Notes in conversation with a group of writers and the Royal Court (RC) literary manager, Chris Campbell.
Artistic Directors don’t like being told what to do and are grappling with this shifting mosaic that is programming. Part of the reluctance in committing to a play, or type of play, is that it will necessarily rule out many others.
What do we look for in plays? In many ways, we look for, what you look for - a good play! It’s fairly true to say Royal Court plays are concerned about “how we live now”.
Another aspect of plays, the RC is interested in are plays that question ideas of form and “what is a play” - (Me: Historically this is a question the RC has often raised, and continues to raise under today’s artistic management. I have heard it from more than one RC literary manager over my sporadic writing life).
What is policy? Policy is what you programme… one school of thought suggests all that matters is what you put on. But, perhaps, one might risk the word “urgency” when associated with plays RC is looking at - or, in other words, why put this play on now?
(While I hear this fear raised from some writers) Do not fear your work will be read only by a young graduate of a passing 2:1 degree from a respectable university. A panel of professionals will read your work, and we/RC are incredibly excited to try and find brilliant new writing.
RC commissions writers not ideas.
The wrong question is how many out of the 3000 odd submissions a year, do you commission? (answer we only put on 15 or so shows a year…) but out of the unsolicited submissions, how often is a relationship built with a writer? A relationship with a writer is very often built from an unsolicited submission to the RC, even if that particular submission proves not to be an RC play.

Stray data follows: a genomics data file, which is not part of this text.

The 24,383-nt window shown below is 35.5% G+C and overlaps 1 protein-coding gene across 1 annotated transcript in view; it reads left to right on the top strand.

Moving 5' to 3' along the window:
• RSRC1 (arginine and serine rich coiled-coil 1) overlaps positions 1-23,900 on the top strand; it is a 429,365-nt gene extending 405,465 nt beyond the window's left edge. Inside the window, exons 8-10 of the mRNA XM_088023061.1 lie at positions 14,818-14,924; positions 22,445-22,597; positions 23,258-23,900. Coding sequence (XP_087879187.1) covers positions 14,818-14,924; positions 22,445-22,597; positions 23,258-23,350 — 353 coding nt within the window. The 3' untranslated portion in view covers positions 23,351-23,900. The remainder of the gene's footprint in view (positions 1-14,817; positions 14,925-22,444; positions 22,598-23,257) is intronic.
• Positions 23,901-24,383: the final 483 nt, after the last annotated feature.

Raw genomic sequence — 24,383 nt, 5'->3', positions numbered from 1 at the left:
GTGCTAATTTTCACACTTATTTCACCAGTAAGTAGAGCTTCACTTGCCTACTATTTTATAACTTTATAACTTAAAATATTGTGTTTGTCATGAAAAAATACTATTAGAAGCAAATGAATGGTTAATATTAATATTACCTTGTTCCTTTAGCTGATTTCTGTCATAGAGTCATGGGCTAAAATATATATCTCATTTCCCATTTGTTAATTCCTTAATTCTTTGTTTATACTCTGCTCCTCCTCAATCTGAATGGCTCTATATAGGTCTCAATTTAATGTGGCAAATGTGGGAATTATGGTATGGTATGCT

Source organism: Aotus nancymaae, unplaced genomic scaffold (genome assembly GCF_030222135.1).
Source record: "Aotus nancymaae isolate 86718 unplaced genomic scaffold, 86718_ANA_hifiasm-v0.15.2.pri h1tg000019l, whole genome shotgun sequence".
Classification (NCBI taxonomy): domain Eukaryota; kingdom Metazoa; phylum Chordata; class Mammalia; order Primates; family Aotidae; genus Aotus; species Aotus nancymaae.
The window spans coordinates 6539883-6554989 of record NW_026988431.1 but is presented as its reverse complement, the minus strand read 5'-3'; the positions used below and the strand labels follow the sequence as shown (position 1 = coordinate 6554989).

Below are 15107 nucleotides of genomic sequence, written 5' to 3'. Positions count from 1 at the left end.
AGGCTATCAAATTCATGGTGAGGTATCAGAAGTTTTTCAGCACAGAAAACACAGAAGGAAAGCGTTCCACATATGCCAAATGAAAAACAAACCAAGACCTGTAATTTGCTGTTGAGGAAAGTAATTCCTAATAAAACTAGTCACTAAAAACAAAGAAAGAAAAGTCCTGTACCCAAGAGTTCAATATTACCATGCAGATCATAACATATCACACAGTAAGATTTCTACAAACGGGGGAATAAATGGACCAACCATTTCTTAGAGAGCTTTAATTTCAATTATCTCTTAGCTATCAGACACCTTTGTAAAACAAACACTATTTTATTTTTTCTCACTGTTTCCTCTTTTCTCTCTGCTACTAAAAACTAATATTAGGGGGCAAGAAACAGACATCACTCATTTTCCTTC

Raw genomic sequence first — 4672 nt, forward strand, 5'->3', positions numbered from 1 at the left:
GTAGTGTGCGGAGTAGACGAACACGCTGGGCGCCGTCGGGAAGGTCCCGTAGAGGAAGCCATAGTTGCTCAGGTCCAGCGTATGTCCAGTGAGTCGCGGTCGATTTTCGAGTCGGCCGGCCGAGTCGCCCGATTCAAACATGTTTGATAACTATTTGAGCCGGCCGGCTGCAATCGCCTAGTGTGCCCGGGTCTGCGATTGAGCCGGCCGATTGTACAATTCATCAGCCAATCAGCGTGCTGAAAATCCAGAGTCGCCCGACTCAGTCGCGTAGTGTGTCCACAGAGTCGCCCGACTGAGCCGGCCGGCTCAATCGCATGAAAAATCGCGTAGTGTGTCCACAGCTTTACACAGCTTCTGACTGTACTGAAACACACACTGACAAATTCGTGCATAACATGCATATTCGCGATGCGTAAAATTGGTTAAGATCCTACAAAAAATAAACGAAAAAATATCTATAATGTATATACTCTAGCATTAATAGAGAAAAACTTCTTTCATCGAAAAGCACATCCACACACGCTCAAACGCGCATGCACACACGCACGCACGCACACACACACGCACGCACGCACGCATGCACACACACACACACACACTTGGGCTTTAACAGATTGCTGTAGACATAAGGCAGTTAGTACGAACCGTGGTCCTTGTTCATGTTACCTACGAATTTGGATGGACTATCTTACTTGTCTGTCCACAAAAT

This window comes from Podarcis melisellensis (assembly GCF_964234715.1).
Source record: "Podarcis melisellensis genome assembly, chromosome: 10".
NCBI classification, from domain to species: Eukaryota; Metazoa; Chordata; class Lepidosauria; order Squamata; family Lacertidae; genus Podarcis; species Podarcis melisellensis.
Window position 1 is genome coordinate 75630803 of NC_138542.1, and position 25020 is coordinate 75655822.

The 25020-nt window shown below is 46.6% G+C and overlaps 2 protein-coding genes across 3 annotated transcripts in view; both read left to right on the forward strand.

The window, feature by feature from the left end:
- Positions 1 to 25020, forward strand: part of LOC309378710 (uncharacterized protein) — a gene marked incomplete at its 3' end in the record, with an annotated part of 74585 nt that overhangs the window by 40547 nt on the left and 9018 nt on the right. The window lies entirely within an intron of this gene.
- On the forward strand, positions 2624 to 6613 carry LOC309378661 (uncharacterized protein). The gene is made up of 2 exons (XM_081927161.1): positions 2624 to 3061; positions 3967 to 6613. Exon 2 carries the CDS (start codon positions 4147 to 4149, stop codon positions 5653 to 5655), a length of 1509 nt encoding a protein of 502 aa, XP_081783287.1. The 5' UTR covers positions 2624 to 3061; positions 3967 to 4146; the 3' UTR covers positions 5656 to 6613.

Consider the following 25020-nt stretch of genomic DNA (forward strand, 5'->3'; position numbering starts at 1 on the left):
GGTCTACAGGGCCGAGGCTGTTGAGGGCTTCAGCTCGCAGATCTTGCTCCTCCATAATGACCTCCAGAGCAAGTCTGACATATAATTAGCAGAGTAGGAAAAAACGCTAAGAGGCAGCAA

Trends discussed. Many writers concerned about the “near future” including social and environmental concern. Some debate at to MeToo stories.
Ideas discussed. Is writing plays a career? Is someone like Caryl Churchill, somewhat of an anomaly and perhaps the typical playwright (even of great plays) may only have a handful (or one or two) plays in them? Me: there are parallels here with poetry. Poets almost always have other careers. Some of our greatest poets have their lifetimes work measured in only a few collections (I’m reading Wisława Szymborska who has perhaps no more than 300 poems over her life time, yet is a Nobel Prize winner)
This gives me comfort as I’ve had not a huge amount of work produced and at one stage, I thought I might not write another play again (now I think I have two sets of plays I think I can write, although whether more than that, I’m unsure).
Perhaps, for some, after 3 plays you run out of life….
My advice, if you’ve written a play and you think it’s good, definitely send it to the Royal Court, with a good short cover letter.
Listening to legendary theatre agent, Mel Kenyon.
The current Arts blog, cross-over, the current Investing blog. Cross fertilise, some thoughts on autism. Discover what the last arts/business mingle was all about (sign up for invites to the next event in the list below).
My Op-Ed in the Financial Times (My Financial Times opinion article) about asking long-term questions surrounding sustainability and ESG.
A long read on Will Hutton looking at Brexit causes and solutions.
How to live a life, well lived. Thoughts from a dying man. On play and playing games.
A provoking read on how to raise a feminist child.
Some popular posts: the commencement address; by NassimTaleb (Black Swan author, risk management philosopher), Neil Gaiman on making wonderful, fabulous, brilliant mistakes; JK Rowling on the benefits of failure. Charlie Munger on always inverting; Sheryl Sandberg on grief, resilience and gratitude.
Buy my play, Yellow Gentlemen, (amazon link) - all profits to charity